Defence chiefs have withdrawn their objections to a planned wind farm at the test track of car manufacturer Lotus after deciding that it would not pose a threat to national security after all.
The claim by the MOD that the three 120m high turbines would cause “unacceptable interference” to the air defence radar at Trimingham – 32 miles away on the north Norfolk coast – was the main reason why district planners rejected the scheme in November last year.
And the U-turn has delighted green energy company Ecotricity, which proposed the development, and Lotus who are keen to reduce their carbon footprint by generating enough electricity to meet all the needs of their Hethel site.
MOD spokesman Pragati Baddhan told the Mercury: “The MOD has withdrawn its objection to the Lotus wind farm proposal following a detailed re-appraisal which found that the effect on radar performance at Trimingham is manageable.
“We are always willing to seek and agree mitigating factors to allow wind farms and if a mutually accepted solution can be found, then MOD would withdraw existing objections.”
The decision holds out a ray of hope for other renewable energy companies whose wind farms have run into opposition because they are in line of sight of military radar.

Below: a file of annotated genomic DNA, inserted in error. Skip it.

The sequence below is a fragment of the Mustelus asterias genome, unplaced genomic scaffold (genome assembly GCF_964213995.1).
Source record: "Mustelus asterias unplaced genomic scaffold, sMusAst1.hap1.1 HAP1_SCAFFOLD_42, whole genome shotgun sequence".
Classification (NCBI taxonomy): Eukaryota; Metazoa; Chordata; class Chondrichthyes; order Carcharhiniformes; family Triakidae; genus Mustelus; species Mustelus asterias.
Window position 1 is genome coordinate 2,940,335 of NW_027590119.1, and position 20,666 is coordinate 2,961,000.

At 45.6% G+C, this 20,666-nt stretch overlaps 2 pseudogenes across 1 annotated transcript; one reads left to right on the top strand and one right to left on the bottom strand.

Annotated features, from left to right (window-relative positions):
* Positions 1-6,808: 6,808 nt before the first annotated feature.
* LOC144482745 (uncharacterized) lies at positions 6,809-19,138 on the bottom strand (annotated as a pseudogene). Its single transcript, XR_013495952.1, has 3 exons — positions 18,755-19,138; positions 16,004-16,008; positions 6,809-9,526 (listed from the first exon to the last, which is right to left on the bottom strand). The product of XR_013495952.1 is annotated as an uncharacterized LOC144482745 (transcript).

However, Ms Baddhan said there has been no change in overall policy regarding the issue.
“Each wind farm proposal is considered on a case by case basis. MOD is fully supportive of the Government’s Renewable Energy targets and objections to wind farms are only raised where such action is considered vital to adequately protect MOD interests, she explained.
She said they were not aware of any other schemes in the region where objections had been raised because the turbines could affect the performance of defence radar.
An Ecotricity spokesman said it was very pleased with the MOD’s decision, and would be considering all its options.
A campaign group has been set up to fight the Hethel wind farm, with local landowners, farmers, companies and residents among those claiming their lives will be blighted by the giant structures.
South Norfolk councillors refused consent on the grounds of the MOD’s opposition and the visual impact on the countryside.
5 March 2008
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